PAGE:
Calling all ages

20-Apr-2012

According to a new survey by insurance company Aviva, the best age to be is 35. The survey asked over 2,000 adults what age they rated the highest as well as what they had hoped to achieve by then. Unsurprisingly milestones like buying a house, meeting a partner and having children all featured whilst the best at work was deemed as yet to come with those surveyed expecting to reach the peak of their career at 39.

Do your students agree with the survey? Why not take your own class survey, getting students to design the questions around the theme of age. A few example questions might be:

1. What do you think is the best age to be?

2. What makes something a ‘good’ age to be?

3. What did you want to achieve by the time you were: 20, 30, 40 etc?

Get them to come up with questions in pairs and then agree as a class on a final list of ten questions. Get everyone in the class to respond to the questions individually and then as a class compile results, putting them all up on the board. With young learners you might want to create a poster of the results to display in class. To round off the class you could spend the final ten minutes listening to these classic songs about age.

My generation, The Who

When I’m 64, The Beatles

 

Forever young, Alphaville

For homework or to pick up where you left off next class, why not carry on the age theme with these activities on Macmillan English Campus:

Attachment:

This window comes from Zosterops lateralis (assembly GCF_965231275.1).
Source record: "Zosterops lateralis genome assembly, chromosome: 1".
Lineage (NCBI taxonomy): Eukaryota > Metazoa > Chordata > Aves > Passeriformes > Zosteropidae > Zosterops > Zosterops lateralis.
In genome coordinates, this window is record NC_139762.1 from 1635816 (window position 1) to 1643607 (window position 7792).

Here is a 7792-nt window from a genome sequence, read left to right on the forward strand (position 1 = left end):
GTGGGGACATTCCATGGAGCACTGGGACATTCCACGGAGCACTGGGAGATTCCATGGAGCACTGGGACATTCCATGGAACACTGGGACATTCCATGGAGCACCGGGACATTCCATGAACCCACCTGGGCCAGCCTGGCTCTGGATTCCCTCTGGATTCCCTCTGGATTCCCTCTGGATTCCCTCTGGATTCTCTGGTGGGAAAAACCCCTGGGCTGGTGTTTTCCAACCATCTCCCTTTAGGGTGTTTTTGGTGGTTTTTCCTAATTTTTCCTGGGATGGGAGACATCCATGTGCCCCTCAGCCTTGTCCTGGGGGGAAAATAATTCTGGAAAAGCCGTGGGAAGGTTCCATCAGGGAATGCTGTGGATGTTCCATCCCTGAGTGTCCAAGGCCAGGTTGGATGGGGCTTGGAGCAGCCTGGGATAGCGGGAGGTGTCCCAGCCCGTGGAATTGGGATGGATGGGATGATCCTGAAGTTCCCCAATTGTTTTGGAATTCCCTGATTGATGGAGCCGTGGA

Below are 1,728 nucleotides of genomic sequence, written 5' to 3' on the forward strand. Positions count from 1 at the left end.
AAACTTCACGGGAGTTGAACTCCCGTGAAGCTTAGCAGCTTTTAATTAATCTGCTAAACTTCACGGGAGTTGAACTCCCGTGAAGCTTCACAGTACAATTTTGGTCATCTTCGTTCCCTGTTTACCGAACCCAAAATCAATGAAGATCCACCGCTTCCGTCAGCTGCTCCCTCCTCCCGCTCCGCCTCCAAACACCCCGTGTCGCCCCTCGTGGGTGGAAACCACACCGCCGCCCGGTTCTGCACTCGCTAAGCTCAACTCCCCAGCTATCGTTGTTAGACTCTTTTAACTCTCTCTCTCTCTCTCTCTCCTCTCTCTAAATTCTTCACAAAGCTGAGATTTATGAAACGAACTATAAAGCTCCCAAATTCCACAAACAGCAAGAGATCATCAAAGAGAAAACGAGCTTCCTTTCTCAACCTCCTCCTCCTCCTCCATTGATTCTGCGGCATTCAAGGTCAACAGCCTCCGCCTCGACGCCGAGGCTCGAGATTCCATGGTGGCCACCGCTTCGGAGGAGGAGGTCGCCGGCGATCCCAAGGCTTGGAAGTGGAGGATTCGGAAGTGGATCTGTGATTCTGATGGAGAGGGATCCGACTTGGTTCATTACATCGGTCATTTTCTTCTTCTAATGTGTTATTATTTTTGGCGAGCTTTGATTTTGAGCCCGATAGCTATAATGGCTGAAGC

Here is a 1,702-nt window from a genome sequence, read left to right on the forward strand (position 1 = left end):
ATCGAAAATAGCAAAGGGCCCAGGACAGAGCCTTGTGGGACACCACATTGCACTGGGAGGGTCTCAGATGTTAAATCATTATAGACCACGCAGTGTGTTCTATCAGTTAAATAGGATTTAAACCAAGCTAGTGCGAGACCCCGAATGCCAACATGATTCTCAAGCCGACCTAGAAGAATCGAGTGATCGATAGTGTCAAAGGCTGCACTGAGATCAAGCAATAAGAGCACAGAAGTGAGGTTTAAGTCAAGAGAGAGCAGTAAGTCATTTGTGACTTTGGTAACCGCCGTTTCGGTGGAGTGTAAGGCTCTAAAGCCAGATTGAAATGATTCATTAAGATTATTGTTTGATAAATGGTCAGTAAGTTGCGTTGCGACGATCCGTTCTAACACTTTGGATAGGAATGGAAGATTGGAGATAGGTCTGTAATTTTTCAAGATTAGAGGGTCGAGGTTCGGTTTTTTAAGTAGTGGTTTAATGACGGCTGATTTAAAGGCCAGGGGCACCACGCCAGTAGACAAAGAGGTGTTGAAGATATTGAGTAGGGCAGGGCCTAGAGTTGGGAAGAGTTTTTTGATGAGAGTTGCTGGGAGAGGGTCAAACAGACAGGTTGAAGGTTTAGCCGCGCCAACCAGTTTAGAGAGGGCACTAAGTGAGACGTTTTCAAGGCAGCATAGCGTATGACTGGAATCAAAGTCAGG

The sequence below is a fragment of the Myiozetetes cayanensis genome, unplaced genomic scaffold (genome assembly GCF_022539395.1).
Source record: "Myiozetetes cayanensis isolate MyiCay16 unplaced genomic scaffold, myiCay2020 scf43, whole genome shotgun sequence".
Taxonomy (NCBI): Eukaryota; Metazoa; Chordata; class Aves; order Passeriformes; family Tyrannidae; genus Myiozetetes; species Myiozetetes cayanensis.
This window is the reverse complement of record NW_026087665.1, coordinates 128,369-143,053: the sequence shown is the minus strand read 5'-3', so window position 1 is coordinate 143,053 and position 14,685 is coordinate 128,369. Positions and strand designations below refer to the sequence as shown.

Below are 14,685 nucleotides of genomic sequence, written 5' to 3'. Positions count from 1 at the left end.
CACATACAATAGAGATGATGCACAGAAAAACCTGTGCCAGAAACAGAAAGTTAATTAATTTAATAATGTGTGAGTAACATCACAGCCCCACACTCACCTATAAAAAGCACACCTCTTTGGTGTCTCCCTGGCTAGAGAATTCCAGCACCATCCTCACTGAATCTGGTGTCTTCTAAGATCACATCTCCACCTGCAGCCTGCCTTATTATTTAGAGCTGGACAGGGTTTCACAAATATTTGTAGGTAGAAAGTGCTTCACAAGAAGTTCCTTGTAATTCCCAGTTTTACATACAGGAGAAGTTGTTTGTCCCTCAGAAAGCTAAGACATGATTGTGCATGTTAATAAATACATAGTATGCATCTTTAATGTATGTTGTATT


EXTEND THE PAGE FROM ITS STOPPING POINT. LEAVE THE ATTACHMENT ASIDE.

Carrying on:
Are young people too selfish to have children? In this English for Academic Purposes (EAP) listening activity you hear students in a seminar discussing why birth rates are falling in developing countries. You identify the techniques of persuasion used in each of four extracts from the seminar.

Caring for the elderly In this two-part English for Academic Purposes (EAP) reading activity, you read three short texts from different genres. For the first task, you identify each text type and choose a suitable heading. For the second, you select the features you would expect to see in a journal abstract.

The old man who became a primary school pupil This news item is about the film The First Grader. It is the true story of Maruge, a man who started primary school at the age of eighty-four.

Future problems when society gets old before it gets rich This news item is aboutChina’s ageing population and the problems this could cause in the future.

 

 

 

Nerys

 

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